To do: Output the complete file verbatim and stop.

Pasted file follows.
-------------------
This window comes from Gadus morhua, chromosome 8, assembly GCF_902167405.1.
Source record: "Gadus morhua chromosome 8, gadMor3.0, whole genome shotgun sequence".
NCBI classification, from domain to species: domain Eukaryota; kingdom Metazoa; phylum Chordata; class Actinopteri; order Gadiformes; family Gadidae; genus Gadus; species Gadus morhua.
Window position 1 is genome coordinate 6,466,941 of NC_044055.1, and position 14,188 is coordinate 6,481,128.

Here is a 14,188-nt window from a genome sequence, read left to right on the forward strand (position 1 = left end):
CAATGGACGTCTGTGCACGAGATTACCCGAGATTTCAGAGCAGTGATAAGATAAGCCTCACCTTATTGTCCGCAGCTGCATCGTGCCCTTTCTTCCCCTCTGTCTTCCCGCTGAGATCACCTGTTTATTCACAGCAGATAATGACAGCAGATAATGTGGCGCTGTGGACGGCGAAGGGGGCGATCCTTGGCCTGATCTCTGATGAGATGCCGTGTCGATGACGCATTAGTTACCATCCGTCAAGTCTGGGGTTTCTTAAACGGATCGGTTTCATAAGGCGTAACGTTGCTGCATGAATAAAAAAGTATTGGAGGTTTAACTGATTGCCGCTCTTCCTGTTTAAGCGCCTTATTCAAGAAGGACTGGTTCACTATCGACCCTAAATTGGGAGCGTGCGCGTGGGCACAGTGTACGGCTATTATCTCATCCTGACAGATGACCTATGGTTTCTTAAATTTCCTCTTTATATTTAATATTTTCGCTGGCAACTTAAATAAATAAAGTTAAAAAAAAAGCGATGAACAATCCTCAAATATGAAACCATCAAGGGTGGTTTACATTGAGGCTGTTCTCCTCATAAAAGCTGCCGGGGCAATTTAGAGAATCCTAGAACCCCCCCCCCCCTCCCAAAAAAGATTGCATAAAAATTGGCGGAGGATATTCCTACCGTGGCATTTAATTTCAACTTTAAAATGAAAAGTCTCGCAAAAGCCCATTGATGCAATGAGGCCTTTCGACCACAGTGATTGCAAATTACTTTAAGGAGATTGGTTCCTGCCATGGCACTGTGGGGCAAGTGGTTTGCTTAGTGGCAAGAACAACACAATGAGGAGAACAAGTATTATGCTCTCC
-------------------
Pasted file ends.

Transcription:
This window comes from Gadus morhua, chromosome 8, assembly GCF_902167405.1.
Source record: "Gadus morhua chromosome 8, gadMor3.0, whole genome shotgun sequence".
NCBI classification, from domain to species: domain Eukaryota; kingdom Metazoa; phylum Chordata; class Actinopteri; order Gadiformes; family Gadidae; genus Gadus; species Gadus morhua.
Window position 1 is genome coordinate 6,466,941 of NC_044055.1, and position 14,188 is coordinate 6,481,128.

Here is a 14,188-nt window from a genome sequence, read left to right on the forward strand (position 1 = left end):
CAATGGACGTCTGTGCACGAGATTACCCGAGATTTCAGAGCAGTGATAAGATAAGCCTCACCTTATTGTCCGCAGCTGCATCGTGCCCTTTCTTCCCCTCTGTCTTCCCGCTGAGATCACCTGTTTATTCACAGCAGATAATGACAGCAGATAATGTGGCGCTGTGGACGGCGAAGGGGGCGATCCTTGGCCTGATCTCTGATGAGATGCCGTGTCGATGACGCATTAGTTACCATCCGTCAAGTCTGGGGTTTCTTAAACGGATCGGTTTCATAAGGCGTAACGTTGCTGCATGAATAAAAAAGTATTGGAGGTTTAACTGATTGCCGCTCTTCCTGTTTAAGCGCCTTATTCAAGAAGGACTGGTTCACTATCGACCCTAAATTGGGAGCGTGCGCGTGGGCACAGTGTACGGCTATTATCTCATCCTGACAGATGACCTATGGTTTCTTAAATTTCCTCTTTATATTTAATATTTTCGCTGGCAACTTAAATAAATAAAGTTAAAAAAAAAGCGATGAACAATCCTCAAATATGAAACCATCAAGGGTGGTTTACATTGAGGCTGTTCTCCTCATAAAAGCTGCCGGGGCAATTTAGAGAATCCTAGAACCCCCCCCCCCCTCCCAAAAAAGATTGCATAAAAATTGGCGGAGGATATTCCTACCGTGGCATTTAATTTCAACTTTAAAATGAAAAGTCTCGCAAAAGCCCATTGATGCAATGAGGCCTTTCGACCACAGTGATTGCAAATTACTTTAAGGAGATTGGTTCCTGCCATGGCACTGTGGGGCAAGTGGTTTGCTTAGTGGCAAGAACAACACAATGAGGAGAACAAGTATTATGCTCTCC